We used a substitutive design, manipulating initial algal and predator richness and identity while holding biomass and density constant per mesocosm (35 g algae and 6 predator individuals, c. 18 g) at densities comparable with natural levels in North Carolina subtidal communities , , , . Algal and predator species composition per replicate were chosen randomly from a larger pool of nine macroalgae and eight predator species (Fig. 1B). Selection of species from these larger species pools allowed for a conservative test of richness effects in our system by varying community composition, but not richness, for replicates within a given treatment. This controlled for species identity and composition effects . Algal composition varied among replicates and levels of trophic skew, but was replicated across the different food chain length treatments to account for the effects of initial algal composition on the final response variables. Initial grazer richness, composition and abundance were replicated such that each treatment received a mixture of four grazer species. We chose a substitutive design because it does not confound diversity with density, as do additive designs , . Although replacement designs can potentially diminish intraspecific interactions by decreasing species-specific densities with increasing species richness , , they are useful in detecting complementarity effects .
Replicates were maintained in 30 L clear plastic aquaria provided with gravel-filtered seawater from Bogue Sound (see Fig. S1 for images of experimental mesocosms). Seawater flowed through 100 µm nylon mesh filter bags and was delivered through a dump bucket system that maintained aeration and approximated natural subtidal turbulence , , . This system limited outside grazer recruitment, but not the passage of microscopic algal propagules that colonized the mesocosms (referred to throughout as “microalgae” as they were primarily composed of diatoms). Mesocosms were covered with 5 cm opening Vexar mesh lids and were placed in water tables to maintain constant temperature. Light, temperature and salinity within the mesocosms closely approximated field conditions in the nearby Bogue Sound during the course of the experiments , . Mesocosms were rotated every 5 days to reduce positioning artifacts.
Study System and Organisms
The South Atlantic Bight hard-substratum communities are highly diverse, composed of tropical and temperate species of algae, invertebrates and fishes . Macro-and epiphytic algae, the main primary producers in this system, are intensely grazed by a diverse macroinvertebrate community composed largely of amphipods and isopods , , which are in turn consumed by an array of invertebrate and vertebrate predators including shrimp, crabs and fishes , . Experimental communities featured local algal, grazer, and predator species that commonly co-occur and typically dominate hard-substratum sites of North Carolina estuaries. Organisms were collected and cultured or maintained in outdoor water tables at IMS prior to experimentation.
Chosen macroalgal species (Fig. 1B) are common in NC estuaries, although their abundances fluctuate seasonally , , . We attached seven algal thalli haphazardly to 25×25 cm Vexar mesh screens (with 5 mm openings), which were secured to the bottom of each 30 L polypropylene mesocosm such that algae floated upright in natural orientation. Initial total algal biomass per mesocosm was held constant at 35 g with approximately 5 g per individual thalli attachment. Initial algal biomass was purposefully lower than field densities  in order to allow room for growth. Algal biomass was determined after first immersing the algae in seawater for at least 15 minutes and then spinning it 15 revolutions in a salad spinner to remove excess water. We dipped algae in a diluted pesticide, Sevin, and rinsed it with fresh seawater to remove existing mobile invertebrates and trace pesticides before placement in mesocosms , , . Any fouling organisms (e.g., tunicates) were removed by hand prior to weighing; algal pieces with encrusting invertebrates (e.g., bryozoans) were replaced.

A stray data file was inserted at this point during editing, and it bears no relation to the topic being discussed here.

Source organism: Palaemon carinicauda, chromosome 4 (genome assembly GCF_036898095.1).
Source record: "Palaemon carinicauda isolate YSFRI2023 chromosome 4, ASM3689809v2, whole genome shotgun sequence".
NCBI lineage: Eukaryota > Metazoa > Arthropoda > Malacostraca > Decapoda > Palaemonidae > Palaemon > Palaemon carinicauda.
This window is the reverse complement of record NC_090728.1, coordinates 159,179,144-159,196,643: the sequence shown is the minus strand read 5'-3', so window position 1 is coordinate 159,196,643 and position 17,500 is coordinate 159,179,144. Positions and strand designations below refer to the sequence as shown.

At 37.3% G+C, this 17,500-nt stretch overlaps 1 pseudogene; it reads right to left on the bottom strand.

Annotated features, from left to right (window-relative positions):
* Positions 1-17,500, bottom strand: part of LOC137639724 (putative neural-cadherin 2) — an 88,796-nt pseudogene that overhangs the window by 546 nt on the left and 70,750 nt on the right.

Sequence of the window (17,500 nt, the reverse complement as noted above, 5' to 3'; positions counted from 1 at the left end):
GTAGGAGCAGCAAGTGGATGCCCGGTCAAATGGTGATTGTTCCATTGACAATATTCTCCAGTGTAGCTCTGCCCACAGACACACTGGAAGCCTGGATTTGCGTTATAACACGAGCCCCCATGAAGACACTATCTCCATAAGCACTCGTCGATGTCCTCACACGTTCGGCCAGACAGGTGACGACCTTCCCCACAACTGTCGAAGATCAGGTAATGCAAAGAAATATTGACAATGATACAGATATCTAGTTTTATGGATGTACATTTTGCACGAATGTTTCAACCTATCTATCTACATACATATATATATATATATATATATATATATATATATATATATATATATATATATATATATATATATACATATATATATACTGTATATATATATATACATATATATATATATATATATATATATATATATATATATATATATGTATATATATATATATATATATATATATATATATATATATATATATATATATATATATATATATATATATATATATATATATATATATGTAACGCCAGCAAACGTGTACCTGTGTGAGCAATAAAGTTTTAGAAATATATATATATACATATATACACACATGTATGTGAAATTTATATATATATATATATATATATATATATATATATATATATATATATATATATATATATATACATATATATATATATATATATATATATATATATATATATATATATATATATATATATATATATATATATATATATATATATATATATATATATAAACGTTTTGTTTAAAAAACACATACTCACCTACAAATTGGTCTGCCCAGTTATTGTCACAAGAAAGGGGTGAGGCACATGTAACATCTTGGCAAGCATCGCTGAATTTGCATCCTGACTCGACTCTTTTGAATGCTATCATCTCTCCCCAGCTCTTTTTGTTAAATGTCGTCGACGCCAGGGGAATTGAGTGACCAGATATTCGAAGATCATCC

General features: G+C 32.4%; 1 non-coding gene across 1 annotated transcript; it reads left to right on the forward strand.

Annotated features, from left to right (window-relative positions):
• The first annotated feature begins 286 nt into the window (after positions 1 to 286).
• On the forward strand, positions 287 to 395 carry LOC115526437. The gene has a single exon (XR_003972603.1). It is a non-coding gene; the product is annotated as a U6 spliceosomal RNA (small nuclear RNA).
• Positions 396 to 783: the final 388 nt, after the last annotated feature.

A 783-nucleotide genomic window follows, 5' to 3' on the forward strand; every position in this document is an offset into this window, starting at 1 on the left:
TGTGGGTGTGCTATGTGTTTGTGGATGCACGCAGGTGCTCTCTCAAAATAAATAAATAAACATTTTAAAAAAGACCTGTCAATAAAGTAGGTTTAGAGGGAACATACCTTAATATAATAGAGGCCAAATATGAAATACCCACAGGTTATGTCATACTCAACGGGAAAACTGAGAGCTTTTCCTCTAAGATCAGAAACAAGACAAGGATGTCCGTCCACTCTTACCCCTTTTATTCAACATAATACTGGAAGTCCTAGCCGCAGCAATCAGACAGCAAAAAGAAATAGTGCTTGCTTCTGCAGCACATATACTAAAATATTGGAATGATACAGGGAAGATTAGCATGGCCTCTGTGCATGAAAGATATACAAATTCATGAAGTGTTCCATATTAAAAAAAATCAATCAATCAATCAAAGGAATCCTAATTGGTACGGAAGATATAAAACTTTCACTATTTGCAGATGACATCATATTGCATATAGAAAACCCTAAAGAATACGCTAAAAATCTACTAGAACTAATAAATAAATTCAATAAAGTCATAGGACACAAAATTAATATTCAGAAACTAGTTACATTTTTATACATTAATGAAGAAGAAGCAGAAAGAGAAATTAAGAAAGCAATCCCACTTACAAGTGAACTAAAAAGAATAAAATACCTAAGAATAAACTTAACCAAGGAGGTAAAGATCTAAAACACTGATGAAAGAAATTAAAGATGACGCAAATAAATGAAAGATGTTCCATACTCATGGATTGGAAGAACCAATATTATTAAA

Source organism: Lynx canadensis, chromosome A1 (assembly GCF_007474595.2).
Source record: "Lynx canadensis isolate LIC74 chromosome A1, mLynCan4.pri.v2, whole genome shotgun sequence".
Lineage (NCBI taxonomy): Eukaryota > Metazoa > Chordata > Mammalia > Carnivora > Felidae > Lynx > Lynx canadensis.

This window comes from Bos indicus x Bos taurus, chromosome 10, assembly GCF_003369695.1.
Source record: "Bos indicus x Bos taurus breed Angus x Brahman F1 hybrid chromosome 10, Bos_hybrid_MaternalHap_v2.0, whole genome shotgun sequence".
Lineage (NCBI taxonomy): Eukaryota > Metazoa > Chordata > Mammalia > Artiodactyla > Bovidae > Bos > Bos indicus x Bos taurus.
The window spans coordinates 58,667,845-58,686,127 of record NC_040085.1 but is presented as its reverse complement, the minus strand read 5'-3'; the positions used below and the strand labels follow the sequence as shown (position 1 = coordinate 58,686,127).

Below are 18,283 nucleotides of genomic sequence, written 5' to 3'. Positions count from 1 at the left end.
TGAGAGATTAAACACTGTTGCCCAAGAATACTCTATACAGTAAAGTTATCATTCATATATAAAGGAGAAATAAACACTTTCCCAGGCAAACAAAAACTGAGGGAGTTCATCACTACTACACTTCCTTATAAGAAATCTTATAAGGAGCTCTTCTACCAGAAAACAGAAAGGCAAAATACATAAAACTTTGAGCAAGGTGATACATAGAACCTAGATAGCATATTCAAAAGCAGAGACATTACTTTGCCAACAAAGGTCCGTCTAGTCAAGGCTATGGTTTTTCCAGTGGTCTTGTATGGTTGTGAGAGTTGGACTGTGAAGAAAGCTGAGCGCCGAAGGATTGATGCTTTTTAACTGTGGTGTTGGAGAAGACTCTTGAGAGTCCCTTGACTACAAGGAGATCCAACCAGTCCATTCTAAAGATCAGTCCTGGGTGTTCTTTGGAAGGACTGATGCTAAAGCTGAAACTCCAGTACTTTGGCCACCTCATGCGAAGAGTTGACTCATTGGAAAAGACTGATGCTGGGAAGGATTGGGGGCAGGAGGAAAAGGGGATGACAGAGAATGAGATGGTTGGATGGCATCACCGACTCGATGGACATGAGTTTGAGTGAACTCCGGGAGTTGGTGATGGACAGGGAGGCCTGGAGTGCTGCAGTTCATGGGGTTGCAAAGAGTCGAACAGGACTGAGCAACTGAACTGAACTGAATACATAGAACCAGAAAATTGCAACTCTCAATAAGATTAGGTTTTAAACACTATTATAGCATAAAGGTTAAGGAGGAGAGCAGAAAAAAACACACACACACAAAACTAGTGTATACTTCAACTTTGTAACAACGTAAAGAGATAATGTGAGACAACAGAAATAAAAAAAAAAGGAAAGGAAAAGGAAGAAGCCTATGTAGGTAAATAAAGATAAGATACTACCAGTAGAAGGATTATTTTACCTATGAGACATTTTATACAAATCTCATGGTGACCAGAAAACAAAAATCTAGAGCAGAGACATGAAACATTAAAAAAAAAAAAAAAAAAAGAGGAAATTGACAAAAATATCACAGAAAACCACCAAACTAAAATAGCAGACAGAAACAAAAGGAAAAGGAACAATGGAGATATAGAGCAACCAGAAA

Mesocosms received an initial equal volume of grazers from a mixture of three amphipods (Dulichiella appendiculata, Gammarus mucronatus, and Elasmopus levis) and one isopod (Paracerceis caudata) prior to predator additions. These mesograzers are common in NC estuaries, achieving densities of 10–145 individuals g−1 wet mass of the alga Sargassum filipendula . They also have short generation times, respond quickly to changes in habitat and predation, and consume various types of macro-and microalgae , , . Each subsequent week an additional equal volume of grazers was added to each mesocosm to mimic natural recruitment  and to remove the possibility of predator overexploitation (for a total of c. 120 herbivores per mesocosm overall). Volume additions were subsampled (n = 20) and composed mostly of E. levis for the initial additions, and D. appendiculata and P. caudata for the recruitment additions. The initial volume addition was supplemented with five individuals of each grazer species to ensure that all replicates received the same grazer richness. Grazers were stocked within the lower range of natural field densities to allow for natural reproduction and population growth throughout the experiment , , .